Health literacy policy in Europe: evidence synthesis to identify and learn from best practice.

Talk Code: 
Gillian Rowlands
Sian Russell, Amy O’Donnell, Anita Trezona, Eileen Kaner, Jany Rademakers, Don Nutbeam.
Author institutions: 
Newcastle University (UK), Deakin University (Australia), NIVEL - Netherlands Institute for Health (Netherlands), Maastricht University (Netherlands), University of Sydney


Health literacy is the ability to make sound health decisions in the context of everyday life. Low health literacy is associated with lower levels of health, more illness, and earlier death, and is a particular issue for socio-economically disadvantaged and marginalized groups such as migrants, and for those living with long-term health conditions. Changing population patterns due to ageing and migration mean that health systems are under increasing strain. Health literacy is gaining increasing interest from policy-makers as an approach to support people to develop increased competencies for health. WHO Europe commissioned an evidence identification and synthesis of health literacy policies in the 53 member states to enable identification and sharing of best practice.


The evidence synthesis used clear definitions of policy and of health literacy, and clear inclusion and exclusion criteria. Policies were identified through (i) a rigorous search of peer-reviewed literature using a pre-defined search strategy (ii) an internet search and secondary reference searching for ‘grey’ literature and (iii) a web-based internet enquiry involving health literacy experts. Identified policies were evaluated using (i) known policy analysis frameworks and (ii) a new health literacy policy framework developed iteratively from the analysis. Evidence of impact of the policies on the health literacy of disadvantaged and migrant populations was identified.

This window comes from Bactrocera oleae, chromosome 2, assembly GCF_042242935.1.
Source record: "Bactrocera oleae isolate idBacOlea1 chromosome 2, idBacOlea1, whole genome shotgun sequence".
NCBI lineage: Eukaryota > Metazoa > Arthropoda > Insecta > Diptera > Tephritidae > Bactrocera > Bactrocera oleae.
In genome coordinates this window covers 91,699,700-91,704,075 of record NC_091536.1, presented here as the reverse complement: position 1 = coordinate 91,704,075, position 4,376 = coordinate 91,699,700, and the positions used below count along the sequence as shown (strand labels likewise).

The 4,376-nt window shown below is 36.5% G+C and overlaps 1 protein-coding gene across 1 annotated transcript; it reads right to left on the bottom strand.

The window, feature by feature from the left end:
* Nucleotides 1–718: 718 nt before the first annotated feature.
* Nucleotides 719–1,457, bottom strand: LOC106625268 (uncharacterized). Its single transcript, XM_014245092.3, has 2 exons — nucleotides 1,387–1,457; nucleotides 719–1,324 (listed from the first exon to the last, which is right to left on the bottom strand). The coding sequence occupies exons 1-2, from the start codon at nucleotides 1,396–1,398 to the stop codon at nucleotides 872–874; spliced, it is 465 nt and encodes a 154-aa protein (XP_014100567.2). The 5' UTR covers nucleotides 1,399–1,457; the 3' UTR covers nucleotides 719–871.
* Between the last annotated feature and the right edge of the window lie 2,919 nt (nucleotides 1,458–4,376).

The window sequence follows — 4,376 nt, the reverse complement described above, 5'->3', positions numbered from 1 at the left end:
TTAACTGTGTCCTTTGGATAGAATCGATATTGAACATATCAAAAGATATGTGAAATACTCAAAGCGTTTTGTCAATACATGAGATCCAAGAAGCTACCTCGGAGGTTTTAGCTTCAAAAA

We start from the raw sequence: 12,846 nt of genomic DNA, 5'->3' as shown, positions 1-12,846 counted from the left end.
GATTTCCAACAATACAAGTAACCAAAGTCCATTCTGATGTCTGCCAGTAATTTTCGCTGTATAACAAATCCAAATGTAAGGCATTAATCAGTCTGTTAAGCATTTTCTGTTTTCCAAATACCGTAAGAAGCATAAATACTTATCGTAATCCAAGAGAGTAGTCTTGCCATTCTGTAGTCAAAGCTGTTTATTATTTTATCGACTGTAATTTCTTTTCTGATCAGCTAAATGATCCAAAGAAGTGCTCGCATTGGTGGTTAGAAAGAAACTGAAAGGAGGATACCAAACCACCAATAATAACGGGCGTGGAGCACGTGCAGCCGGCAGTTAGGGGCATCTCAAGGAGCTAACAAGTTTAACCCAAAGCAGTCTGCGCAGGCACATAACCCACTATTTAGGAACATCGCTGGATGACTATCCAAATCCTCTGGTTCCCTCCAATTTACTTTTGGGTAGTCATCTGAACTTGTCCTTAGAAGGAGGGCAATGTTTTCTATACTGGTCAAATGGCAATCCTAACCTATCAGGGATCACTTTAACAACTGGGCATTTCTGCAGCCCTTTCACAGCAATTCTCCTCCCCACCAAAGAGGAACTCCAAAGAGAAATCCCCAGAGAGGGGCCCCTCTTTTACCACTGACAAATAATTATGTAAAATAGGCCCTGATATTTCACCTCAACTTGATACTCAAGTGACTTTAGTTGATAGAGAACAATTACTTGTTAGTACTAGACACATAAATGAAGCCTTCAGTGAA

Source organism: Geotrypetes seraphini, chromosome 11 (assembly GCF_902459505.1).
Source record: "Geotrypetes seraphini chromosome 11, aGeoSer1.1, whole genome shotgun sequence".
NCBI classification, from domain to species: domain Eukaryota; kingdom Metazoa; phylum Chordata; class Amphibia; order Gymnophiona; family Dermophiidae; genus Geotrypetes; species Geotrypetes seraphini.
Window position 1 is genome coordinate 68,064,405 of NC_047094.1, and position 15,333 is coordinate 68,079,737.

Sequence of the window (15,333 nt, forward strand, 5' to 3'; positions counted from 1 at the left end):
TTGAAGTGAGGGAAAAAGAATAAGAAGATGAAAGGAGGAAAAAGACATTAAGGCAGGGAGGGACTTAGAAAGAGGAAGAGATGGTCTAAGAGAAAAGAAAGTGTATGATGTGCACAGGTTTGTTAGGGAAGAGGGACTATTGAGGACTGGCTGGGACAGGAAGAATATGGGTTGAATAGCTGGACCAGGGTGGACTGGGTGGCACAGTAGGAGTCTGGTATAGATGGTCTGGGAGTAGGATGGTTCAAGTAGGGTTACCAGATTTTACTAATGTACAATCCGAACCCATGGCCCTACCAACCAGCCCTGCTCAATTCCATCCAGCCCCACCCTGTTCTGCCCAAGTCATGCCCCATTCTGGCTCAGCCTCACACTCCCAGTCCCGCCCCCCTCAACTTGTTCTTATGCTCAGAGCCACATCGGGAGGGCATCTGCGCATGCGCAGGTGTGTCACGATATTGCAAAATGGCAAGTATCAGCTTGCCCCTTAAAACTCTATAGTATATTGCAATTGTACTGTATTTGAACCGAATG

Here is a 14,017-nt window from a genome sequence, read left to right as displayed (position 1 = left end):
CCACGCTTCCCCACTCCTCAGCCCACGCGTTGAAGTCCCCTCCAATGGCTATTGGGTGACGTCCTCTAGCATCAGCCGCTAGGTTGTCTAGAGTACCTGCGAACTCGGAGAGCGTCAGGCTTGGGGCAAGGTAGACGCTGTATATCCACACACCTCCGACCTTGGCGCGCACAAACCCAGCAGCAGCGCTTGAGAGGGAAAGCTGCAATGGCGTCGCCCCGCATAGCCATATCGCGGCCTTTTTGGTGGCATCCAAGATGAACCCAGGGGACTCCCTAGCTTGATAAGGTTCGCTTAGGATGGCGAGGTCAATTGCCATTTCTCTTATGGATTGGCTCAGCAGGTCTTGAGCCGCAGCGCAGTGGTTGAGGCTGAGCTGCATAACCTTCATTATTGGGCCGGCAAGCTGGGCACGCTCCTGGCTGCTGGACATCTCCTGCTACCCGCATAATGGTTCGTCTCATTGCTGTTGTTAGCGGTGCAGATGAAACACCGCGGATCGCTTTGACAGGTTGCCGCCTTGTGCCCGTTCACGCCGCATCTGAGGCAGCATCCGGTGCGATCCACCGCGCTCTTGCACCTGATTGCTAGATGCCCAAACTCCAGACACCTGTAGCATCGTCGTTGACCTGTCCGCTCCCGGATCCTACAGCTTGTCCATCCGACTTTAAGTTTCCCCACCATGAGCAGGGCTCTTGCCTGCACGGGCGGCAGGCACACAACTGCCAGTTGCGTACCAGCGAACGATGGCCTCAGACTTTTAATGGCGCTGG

Thirty-nine policies were identified from 17 WHO Europe member states. The member states where policies were identified were in west- and central-Europe. The identified policies included a wide range of antecedents (reasons stated as precursors to the policies), stakeholders (actors involved in the policies and policy beneficiaries), and activities to be undertaken. Evidence of impact from the activities in the policies was identified including both qualitative and quantitative evidence. Of particular interest were those activities based in communities and focused on building health literacy skills in disadvantaged and vulnerable populations such as migrant groups and minority ethnic groups (Sweden, Israel, Ireland), and those with specific health literacy needs, such as people living with HIV (Germany).


Policy options have been presented to WHO Europe and the 53 member states. These include the development of region-wide framework to guide the development of comprehensive policies and the identification and engagement of key actors in, and beneficiaries of the policies, and a region-wide information exchange to identify and share good practice. If adopted, these policy options would facilitate the development of more effective policies that support the development of a health-literate Europe, with a focus on those groups with the greatest health literacy need. Activities focused on building health literacy in communities are likely to be particularly effective.

Submitted by: 
Gillian Rowlands
Funding acknowledgement: 
WHO Europe